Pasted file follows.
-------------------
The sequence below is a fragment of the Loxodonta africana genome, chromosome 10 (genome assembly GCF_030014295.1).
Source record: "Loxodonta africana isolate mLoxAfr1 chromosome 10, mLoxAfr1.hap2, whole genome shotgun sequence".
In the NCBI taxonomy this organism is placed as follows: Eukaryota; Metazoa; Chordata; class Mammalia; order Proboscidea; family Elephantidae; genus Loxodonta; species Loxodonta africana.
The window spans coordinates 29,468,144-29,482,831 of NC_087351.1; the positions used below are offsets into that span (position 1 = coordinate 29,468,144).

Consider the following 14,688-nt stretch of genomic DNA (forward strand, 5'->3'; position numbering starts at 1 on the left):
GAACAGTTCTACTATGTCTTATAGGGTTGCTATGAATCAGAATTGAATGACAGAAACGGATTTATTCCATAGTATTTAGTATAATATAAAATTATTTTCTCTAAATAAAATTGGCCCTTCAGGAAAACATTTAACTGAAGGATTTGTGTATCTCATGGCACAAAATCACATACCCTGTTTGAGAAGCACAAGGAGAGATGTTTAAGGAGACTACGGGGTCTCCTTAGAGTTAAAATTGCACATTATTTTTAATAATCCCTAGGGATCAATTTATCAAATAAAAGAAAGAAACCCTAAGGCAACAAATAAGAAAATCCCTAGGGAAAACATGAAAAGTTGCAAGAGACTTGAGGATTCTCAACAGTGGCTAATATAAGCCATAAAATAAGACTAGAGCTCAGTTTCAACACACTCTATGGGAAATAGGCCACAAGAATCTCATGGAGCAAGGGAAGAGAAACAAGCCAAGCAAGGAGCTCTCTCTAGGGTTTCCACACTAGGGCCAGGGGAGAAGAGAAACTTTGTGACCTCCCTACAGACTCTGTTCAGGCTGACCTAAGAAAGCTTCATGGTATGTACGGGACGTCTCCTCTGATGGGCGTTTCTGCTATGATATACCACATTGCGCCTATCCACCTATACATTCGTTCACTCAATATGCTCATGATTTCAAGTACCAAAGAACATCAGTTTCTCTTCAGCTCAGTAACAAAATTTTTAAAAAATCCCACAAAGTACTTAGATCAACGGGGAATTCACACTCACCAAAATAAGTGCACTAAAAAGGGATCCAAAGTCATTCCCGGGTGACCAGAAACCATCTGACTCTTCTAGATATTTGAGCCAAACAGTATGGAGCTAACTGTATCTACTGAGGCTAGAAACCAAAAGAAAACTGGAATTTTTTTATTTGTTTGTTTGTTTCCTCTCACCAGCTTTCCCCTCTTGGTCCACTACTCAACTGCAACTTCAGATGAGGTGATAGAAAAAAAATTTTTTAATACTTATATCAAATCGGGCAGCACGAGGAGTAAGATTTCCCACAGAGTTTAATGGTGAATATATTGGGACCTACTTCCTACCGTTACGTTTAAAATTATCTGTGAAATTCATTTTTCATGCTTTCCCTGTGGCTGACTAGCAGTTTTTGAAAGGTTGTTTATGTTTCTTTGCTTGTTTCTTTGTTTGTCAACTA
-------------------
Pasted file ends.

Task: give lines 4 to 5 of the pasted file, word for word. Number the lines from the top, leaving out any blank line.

The window spans coordinates 29,468,144-29,482,831 of NC_087351.1; the positions used below are offsets into that span (position 1 = coordinate 29,468,144).

Consider the following 14,688-nt stretch of genomic DNA (forward strand, 5'->3'; position numbering starts at 1 on the left):